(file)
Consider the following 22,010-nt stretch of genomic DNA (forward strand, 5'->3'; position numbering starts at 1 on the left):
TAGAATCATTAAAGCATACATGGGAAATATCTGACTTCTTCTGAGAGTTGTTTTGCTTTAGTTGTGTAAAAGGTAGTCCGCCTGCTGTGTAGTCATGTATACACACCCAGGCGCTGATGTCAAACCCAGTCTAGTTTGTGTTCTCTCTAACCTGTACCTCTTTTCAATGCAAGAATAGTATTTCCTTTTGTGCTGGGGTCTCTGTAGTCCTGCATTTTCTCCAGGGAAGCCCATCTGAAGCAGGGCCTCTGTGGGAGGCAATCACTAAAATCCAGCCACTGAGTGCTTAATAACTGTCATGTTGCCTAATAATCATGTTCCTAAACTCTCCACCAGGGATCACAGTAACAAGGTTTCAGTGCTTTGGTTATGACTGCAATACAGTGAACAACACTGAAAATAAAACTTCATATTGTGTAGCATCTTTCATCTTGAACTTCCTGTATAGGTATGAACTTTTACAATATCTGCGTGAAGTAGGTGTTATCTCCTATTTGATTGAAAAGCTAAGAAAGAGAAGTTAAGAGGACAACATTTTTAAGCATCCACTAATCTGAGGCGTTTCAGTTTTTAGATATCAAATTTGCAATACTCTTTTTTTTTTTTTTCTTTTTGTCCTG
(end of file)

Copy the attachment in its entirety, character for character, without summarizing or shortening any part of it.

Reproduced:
Consider the following 22,010-nt stretch of genomic DNA (forward strand, 5'->3'; position numbering starts at 1 on the left):
TAGAATCATTAAAGCATACATGGGAAATATCTGACTTCTTCTGAGAGTTGTTTTGCTTTAGTTGTGTAAAAGGTAGTCCGCCTGCTGTGTAGTCATGTATACACACCCAGGCGCTGATGTCAAACCCAGTCTAGTTTGTGTTCTCTCTAACCTGTACCTCTTTTCAATGCAAGAATAGTATTTCCTTTTGTGCTGGGGTCTCTGTAGTCCTGCATTTTCTCCAGGGAAGCCCATCTGAAGCAGGGCCTCTGTGGGAGGCAATCACTAAAATCCAGCCACTGAGTGCTTAATAACTGTCATGTTGCCTAATAATCATGTTCCTAAACTCTCCACCAGGGATCACAGTAACAAGGTTTCAGTGCTTTGGTTATGACTGCAATACAGTGAACAACACTGAAAATAAAACTTCATATTGTGTAGCATCTTTCATCTTGAACTTCCTGTATAGGTATGAACTTTTACAATATCTGCGTGAAGTAGGTGTTATCTCCTATTTGATTGAAAAGCTAAGAAAGAGAAGTTAAGAGGACAACATTTTTAAGCATCCACTAATCTGAGGCGTTTCAGTTTTTAGATATCAAATTTGCAATACTCTTTTTTTTTTTTTTCTTTTTGTCCTG